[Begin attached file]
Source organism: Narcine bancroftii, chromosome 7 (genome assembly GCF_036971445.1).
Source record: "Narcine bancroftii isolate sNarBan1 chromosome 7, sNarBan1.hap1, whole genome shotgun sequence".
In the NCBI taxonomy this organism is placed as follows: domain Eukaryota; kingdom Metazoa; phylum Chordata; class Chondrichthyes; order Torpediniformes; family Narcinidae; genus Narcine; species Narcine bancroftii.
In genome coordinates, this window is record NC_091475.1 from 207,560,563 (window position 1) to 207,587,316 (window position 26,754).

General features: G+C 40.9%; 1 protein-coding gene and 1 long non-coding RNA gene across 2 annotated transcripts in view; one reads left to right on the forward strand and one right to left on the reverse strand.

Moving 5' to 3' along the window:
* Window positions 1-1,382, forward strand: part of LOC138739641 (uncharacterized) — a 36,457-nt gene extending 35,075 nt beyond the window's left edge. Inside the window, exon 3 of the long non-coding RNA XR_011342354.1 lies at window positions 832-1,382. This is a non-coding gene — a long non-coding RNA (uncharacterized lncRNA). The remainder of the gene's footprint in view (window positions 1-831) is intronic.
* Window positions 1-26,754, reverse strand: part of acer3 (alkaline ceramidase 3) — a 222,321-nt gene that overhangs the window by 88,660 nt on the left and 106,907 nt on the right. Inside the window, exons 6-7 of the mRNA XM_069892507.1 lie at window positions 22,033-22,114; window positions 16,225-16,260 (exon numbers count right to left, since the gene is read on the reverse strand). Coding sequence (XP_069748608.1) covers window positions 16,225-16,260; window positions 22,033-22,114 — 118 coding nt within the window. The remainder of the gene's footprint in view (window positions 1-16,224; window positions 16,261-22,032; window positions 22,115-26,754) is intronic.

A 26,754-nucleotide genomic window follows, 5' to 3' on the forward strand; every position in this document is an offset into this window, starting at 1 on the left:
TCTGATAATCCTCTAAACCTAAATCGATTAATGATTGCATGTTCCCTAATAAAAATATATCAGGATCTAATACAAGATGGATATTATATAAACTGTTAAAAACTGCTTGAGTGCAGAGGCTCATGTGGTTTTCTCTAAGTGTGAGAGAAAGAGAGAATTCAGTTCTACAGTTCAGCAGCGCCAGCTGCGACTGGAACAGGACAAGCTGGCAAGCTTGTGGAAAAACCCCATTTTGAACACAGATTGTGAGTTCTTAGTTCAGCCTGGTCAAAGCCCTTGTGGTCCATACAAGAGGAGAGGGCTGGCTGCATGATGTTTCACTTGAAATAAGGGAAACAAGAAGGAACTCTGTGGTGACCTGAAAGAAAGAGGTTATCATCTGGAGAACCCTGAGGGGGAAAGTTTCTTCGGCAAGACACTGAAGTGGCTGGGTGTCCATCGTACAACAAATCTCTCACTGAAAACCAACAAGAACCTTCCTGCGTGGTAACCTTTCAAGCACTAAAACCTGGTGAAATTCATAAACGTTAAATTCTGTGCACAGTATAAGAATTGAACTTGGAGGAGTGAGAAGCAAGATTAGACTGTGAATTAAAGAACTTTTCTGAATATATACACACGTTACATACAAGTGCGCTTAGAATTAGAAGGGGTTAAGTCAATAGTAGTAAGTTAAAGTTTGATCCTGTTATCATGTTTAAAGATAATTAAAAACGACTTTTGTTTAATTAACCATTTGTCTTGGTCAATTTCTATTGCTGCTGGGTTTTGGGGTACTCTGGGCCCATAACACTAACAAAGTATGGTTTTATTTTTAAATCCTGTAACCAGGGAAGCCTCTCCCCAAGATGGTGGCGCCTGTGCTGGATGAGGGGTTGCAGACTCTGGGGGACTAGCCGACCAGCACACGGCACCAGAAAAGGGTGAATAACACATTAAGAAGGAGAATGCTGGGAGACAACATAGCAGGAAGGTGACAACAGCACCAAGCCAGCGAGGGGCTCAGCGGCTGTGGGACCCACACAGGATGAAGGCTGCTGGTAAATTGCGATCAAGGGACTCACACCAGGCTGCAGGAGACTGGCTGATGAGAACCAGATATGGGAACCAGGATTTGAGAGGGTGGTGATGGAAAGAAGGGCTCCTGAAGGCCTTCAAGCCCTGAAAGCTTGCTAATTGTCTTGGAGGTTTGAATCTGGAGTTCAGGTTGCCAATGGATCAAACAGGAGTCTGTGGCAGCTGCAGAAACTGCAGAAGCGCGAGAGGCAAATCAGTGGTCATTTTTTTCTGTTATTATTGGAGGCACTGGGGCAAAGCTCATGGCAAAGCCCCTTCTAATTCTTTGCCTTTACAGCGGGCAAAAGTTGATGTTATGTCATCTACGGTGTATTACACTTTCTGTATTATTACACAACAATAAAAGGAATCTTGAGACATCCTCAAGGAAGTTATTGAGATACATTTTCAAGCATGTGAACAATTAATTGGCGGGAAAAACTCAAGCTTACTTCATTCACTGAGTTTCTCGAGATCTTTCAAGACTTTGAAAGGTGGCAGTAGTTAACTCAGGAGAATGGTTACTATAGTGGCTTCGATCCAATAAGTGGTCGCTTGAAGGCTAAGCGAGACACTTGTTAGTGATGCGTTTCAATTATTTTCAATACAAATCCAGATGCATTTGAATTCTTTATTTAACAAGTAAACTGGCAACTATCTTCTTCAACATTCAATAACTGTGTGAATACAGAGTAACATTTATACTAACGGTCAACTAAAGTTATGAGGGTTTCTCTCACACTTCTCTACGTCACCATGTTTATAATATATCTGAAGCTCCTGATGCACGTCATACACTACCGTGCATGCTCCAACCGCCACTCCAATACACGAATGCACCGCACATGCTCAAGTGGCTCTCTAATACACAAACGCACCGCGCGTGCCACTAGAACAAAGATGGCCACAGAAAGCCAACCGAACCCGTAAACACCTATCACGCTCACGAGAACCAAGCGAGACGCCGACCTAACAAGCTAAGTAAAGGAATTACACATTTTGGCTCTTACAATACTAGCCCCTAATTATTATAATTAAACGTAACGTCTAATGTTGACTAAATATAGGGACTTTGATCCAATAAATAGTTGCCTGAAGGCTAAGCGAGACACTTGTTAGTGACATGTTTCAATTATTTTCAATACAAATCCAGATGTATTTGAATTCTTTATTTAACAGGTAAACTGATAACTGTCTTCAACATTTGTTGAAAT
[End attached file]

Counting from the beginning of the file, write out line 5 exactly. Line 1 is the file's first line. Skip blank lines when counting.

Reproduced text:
General features: G+C 40.9%; 1 protein-coding gene and 1 long non-coding RNA gene across 2 annotated transcripts in view; one reads left to right on the forward strand and one right to left on the reverse strand.